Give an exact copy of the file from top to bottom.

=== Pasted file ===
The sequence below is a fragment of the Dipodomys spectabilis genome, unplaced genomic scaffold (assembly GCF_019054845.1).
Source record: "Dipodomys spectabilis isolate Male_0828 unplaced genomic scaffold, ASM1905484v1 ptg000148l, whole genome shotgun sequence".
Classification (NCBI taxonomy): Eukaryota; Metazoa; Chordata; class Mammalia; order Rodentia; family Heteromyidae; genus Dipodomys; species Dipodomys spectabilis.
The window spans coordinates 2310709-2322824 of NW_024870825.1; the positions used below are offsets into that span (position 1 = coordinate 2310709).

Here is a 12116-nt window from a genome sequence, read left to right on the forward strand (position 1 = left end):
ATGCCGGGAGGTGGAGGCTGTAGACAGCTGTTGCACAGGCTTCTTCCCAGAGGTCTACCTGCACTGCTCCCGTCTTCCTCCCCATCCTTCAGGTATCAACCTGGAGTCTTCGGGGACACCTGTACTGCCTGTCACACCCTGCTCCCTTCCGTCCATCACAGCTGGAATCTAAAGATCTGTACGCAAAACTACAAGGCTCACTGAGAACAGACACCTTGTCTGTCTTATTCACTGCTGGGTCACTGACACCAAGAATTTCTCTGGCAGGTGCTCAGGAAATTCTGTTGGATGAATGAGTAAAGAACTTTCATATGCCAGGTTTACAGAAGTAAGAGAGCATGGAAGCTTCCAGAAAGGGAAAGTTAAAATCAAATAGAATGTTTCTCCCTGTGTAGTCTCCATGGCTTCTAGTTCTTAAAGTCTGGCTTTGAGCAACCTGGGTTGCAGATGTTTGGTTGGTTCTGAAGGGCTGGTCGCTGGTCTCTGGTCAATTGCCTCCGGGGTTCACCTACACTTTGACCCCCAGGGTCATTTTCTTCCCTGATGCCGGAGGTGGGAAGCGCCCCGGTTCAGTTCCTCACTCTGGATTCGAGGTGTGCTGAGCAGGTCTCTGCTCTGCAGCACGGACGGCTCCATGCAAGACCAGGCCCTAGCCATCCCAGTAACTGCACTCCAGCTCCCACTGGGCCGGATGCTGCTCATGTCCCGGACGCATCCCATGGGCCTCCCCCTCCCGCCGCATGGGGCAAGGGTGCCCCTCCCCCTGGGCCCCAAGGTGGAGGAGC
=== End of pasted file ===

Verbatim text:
The sequence below is a fragment of the Dipodomys spectabilis genome, unplaced genomic scaffold (assembly GCF_019054845.1).
Source record: "Dipodomys spectabilis isolate Male_0828 unplaced genomic scaffold, ASM1905484v1 ptg000148l, whole genome shotgun sequence".
Classification (NCBI taxonomy): Eukaryota; Metazoa; Chordata; class Mammalia; order Rodentia; family Heteromyidae; genus Dipodomys; species Dipodomys spectabilis.
The window spans coordinates 2310709-2322824 of NW_024870825.1; the positions used below are offsets into that span (position 1 = coordinate 2310709).

Here is a 12116-nt window from a genome sequence, read left to right on the forward strand (position 1 = left end):
ATGCCGGGAGGTGGAGGCTGTAGACAGCTGTTGCACAGGCTTCTTCCCAGAGGTCTACCTGCACTGCTCCCGTCTTCCTCCCCATCCTTCAGGTATCAACCTGGAGTCTTCGGGGACACCTGTACTGCCTGTCACACCCTGCTCCCTTCCGTCCATCACAGCTGGAATCTAAAGATCTGTACGCAAAACTACAAGGCTCACTGAGAACAGACACCTTGTCTGTCTTATTCACTGCTGGGTCACTGACACCAAGAATTTCTCTGGCAGGTGCTCAGGAAATTCTGTTGGATGAATGAGTAAAGAACTTTCATATGCCAGGTTTACAGAAGTAAGAGAGCATGGAAGCTTCCAGAAAGGGAAAGTTAAAATCAAATAGAATGTTTCTCCCTGTGTAGTCTCCATGGCTTCTAGTTCTTAAAGTCTGGCTTTGAGCAACCTGGGTTGCAGATGTTTGGTTGGTTCTGAAGGGCTGGTCGCTGGTCTCTGGTCAATTGCCTCCGGGGTTCACCTACACTTTGACCCCCAGGGTCATTTTCTTCCCTGATGCCGGAGGTGGGAAGCGCCCCGGTTCAGTTCCTCACTCTGGATTCGAGGTGTGCTGAGCAGGTCTCTGCTCTGCAGCACGGACGGCTCCATGCAAGACCAGGCCCTAGCCATCCCAGTAACTGCACTCCAGCTCCCACTGGGCCGGATGCTGCTCATGTCCCGGACGCATCCCATGGGCCTCCCCCTCCCGCCGCATGGGGCAAGGGTGCCCCTCCCCCTGGGCCCCAAGGTGGAGGAGC